Skip to main content


Another one!? I know. From October to December Southern Tuscany is all about Olive Oil festivals. But remember, we are not talking about yet another old and greasy oil; we are talking about Tuscany's prime and freshly pressed Extra Virgin Olive Oil (EVOO).

So even if you have already run into Gerard Depardieu tasting EVOO in the Crete Senese or you are still hanging in the trees, busy with your own olive picking - it's time for a break. Grab your car keys and get down to San Quirico d'Orcia.
For starters beautiful San Qurico is surrounded by the stunning Orcia Valley (with Bagno Vignoni and Pienza just round the corner). So even if there was no festival you'd want to stop by anyway. And if you have already been, you know that every excuse will do to come back to this part of the world.

San Quirico is beaming with a 4-days program that includes EVOO tastings and a multitude of events for children and adults alike. Bring your swim suit, in case you plan to stop over at the hot springs in nearby Bagno Vignoni or San Filippo. But remember to do so before hitting San Quirico. All those bruschettas soaked in EVOO don't go too well with hanging out in hot water.

The gourmet stands are open from Thursday 8 December to Sunday 11 December from 10 am until late at night. Below just a few of the fun things to do in San Quirico during the 4 days of the Festa dell'Olio:
Today: from 3.30pm the fun Fantomatik Orchestra is hitting the streets of the town. 
Friday 9 December 3.30pm the 'old-fashioned' Moto Folk duo tours San Qurico, singing a selection of Italian folk songs.
Saturday 10 at 3.00pm and on Sunday 11 December at 10.45am Trekking dell'Olio leading through San Quirico's cultural and historic heritage, accompanied - obviously - by EVOO tasting and a final glass of wine (or two).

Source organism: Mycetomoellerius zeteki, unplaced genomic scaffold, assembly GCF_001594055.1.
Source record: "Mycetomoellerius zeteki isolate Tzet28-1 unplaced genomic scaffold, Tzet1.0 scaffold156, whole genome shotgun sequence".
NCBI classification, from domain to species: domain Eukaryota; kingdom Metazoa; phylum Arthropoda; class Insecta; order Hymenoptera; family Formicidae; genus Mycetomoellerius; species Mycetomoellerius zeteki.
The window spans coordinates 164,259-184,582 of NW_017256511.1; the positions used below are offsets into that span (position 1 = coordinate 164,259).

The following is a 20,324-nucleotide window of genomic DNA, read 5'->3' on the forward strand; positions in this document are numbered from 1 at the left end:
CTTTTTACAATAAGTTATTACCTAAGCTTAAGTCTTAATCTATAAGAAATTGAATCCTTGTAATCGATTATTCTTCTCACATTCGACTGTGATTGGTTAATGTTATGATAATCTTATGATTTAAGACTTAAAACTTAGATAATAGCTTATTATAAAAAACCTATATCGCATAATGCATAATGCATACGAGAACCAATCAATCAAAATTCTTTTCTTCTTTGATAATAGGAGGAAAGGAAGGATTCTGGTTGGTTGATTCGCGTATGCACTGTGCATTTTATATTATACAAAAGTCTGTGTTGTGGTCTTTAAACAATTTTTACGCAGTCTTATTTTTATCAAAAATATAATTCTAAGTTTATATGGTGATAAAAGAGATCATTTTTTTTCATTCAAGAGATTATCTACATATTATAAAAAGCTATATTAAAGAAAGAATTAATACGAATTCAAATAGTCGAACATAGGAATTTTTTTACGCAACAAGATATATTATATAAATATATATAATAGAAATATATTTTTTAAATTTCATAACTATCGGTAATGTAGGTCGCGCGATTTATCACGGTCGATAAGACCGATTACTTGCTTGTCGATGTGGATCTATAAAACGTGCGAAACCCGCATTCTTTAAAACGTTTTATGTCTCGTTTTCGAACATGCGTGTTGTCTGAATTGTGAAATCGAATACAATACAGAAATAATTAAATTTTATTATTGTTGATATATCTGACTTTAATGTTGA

Check the website of San Quirico d'Orcia's tourist office for the full program of the Festa dell'Olio 2011. 

Popular posts from this blog


A quick round up of my favorite wild hot springs and historic bath towns in Tuscany (more detailed information on spas and rock pool bathing can be found in the single articles the links will lead you to).  WILDERNESS POOLS   PETRIOLO  half an hour to the south of Siena. With its steaming hot water in the upper row of pools a favorite of mine on icy cold winter mornings. The Farma river passes right next to the hot springs. So be courageous and have a splash to try the benefits of kneipping.   SATURNIA  the biggest, most southern and also Italy's best known (and loved!) wilderness pools. The closest option for a soak if you arrive from Rome. To be avoided on weekends.  FOSSO BIANCO  in the Val d'Orcia is a spectacular sight hidden away in the woods below Bagni San Filippo. The shady surroundings make of these natural springs a nice location in the summer.  BAGNO VIGNONI  has a lovely pool below the small waterfall. However, the water arrives from the medieval t


In the wine world the Tuscan coast equals Bolgheri and Sassicaia. No other wine has done as much to turn the lay-back beach side paradise south of Livorno into a famous wine growing region as the prestigious Sassicaia from Tenuta San Guido. But whilst the rise of Supertuscans blended from French grape varieties may resemble a fairy tale story, it shouldn't keep you fro m drinking Sangiovese wines in the smaller and lesser known wineries along the Tuscan shore. 


The Fosso Bianco hot springs and natural pools in Bagni San Filippo If there's one thing I didn't expect when moving to Tuscany, it's the multitude of freely accessible natural hot springs. Day spas and thermal baths can be found all over the world. But when talking hot baths in the wilderness my first guess would always have been a geyser in Iceland.  The generous natural pools near Saturnia  and the hot springs in Petriolo taught me differently. Both places are well known in Italy, a fact that can make them packed on weekends and public holidays. If you like to take your bath a bit more privately, move on towards Val d'Orcia and explore the Fosso Bianco hot springs   near Bagni San Filippo. The waters are as hot as they should be for some comfortable soaking and high in sulfur and calcium (which explains the formation of the white rock and the name of the place).